OSLO (Reuters) - Norwegian cross-country skier Therese Johaug says she is ‘devasted’ after her country’s skiing federation confirmed the 28-year-old had returned a positive test for a banned substance found in sunburn cream on Thursday.
According to the federation, the reigning World Cup champion used the cream bought by her doctor at an Italian pharmacy last month without knowing that it contained the banned anabolic steroid clostebol.
“Johaug has tested positive after using a cream on a sunburnt lip,” a Norwegian Ski Federation statement said.
Johaug, who won the first of her two World Cup titles in 2014, has also claimed three Winter Olympics medals, including a gold in the women’s 4x5 km relay at the 2010 Vancouver Games, and seven world championship titles.
“I am devastated and despairing after getting into this very difficult and, for me, unreal situation,” Johaug said in a statement.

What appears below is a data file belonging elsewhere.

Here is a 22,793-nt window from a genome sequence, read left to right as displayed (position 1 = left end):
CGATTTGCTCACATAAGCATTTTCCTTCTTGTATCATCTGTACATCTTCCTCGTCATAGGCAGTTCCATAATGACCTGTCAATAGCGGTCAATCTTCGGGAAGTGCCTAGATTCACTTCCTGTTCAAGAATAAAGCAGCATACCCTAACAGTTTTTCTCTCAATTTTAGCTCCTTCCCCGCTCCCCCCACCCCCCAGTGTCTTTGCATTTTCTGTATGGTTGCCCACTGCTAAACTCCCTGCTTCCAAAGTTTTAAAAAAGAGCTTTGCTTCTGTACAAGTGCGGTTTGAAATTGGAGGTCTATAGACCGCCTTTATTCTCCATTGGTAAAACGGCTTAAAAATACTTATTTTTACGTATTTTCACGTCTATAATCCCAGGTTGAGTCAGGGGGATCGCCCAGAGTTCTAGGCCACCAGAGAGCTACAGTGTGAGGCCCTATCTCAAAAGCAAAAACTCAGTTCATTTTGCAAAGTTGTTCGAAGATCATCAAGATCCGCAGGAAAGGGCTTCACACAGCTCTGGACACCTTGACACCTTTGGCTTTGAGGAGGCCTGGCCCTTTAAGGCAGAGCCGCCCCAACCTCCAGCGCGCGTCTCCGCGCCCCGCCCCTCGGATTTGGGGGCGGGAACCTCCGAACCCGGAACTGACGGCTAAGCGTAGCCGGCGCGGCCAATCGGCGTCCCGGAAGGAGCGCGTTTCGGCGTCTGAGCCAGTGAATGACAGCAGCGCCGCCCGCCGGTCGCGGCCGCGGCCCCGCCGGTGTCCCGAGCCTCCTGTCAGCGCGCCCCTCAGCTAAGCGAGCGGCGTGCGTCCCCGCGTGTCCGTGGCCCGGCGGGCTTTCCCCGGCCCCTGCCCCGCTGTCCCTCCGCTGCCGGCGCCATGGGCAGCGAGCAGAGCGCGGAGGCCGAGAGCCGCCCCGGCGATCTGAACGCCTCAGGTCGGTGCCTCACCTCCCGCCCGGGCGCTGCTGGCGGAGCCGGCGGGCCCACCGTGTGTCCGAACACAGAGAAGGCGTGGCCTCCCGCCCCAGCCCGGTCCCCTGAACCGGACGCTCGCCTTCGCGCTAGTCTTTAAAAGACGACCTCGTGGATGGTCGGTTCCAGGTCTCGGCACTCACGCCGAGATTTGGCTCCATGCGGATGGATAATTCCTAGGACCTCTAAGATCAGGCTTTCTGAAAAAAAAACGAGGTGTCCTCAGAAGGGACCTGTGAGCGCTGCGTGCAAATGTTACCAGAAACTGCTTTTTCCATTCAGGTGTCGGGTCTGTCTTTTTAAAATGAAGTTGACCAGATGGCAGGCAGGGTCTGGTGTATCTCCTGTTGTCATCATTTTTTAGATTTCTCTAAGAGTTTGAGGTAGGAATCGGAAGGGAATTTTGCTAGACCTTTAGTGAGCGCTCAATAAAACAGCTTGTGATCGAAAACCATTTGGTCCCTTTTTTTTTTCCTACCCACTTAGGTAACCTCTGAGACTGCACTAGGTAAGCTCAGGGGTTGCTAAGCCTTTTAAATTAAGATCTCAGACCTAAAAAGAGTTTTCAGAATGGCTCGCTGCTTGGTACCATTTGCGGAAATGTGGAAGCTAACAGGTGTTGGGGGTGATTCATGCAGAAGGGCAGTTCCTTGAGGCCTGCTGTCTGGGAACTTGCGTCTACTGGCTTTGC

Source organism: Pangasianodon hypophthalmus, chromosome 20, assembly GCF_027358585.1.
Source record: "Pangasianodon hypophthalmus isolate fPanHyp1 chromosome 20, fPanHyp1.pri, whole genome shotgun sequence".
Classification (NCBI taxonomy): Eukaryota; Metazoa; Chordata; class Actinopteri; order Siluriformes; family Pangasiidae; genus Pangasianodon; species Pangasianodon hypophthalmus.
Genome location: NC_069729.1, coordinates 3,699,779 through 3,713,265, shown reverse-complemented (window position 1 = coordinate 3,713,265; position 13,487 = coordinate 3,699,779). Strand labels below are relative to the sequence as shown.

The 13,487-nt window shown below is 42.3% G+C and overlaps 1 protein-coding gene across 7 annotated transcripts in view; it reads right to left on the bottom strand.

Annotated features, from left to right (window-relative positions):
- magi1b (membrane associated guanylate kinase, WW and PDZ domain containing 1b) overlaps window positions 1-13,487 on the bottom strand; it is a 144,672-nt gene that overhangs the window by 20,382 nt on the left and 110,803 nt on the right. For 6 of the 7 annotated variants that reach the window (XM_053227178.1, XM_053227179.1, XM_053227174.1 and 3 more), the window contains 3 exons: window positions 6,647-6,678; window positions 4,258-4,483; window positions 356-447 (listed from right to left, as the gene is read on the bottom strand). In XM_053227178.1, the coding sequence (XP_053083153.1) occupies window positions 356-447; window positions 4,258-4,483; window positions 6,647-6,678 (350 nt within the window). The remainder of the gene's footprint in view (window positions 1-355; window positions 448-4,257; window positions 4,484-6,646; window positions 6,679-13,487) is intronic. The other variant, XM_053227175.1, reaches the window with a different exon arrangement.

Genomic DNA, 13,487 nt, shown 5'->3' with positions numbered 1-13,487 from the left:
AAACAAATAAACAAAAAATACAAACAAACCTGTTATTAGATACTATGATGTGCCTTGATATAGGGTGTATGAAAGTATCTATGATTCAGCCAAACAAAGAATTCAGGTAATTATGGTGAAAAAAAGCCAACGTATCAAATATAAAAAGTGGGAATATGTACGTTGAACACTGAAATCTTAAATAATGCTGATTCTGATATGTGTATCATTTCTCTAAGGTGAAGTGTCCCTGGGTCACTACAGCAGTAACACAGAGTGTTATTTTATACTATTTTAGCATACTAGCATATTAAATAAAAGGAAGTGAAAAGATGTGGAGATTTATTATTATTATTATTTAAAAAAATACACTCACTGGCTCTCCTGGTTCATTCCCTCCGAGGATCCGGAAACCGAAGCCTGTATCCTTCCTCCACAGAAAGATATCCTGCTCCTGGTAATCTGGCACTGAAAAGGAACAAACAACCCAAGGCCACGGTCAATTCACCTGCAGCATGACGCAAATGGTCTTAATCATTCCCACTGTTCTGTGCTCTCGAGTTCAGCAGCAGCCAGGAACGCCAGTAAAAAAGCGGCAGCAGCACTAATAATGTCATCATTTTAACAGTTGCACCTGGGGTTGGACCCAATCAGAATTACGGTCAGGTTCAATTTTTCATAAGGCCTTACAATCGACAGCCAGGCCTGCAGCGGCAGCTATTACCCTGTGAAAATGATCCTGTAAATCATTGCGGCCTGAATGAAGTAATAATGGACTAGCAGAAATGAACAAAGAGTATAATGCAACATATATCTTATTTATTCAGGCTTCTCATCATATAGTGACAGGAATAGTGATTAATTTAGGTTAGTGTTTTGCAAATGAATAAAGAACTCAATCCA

She said she felt the finding was unfair even though “I am of course aware of the responsibility I have as an athlete for the medicine I use”.
Norway’s anti-doping agency was expected to decide on any sanctions at a later date, the Ski Federation added.
Earlier this year, Norwegian cross country skier Martin Johnsrud Sundby lost his World Cup and Tour de Ski titles from the 2014-15 season after a mix-up over the administration of asthma medicines.
The Court of Arbitration for Sport (CAS) ruled that Sundby had violated World Anti-Doping Agency (WADA) rules. It also gave him a two-month ban.
Reporting By Terje Solsvik and Alister Doyle; Editing by John O'Brien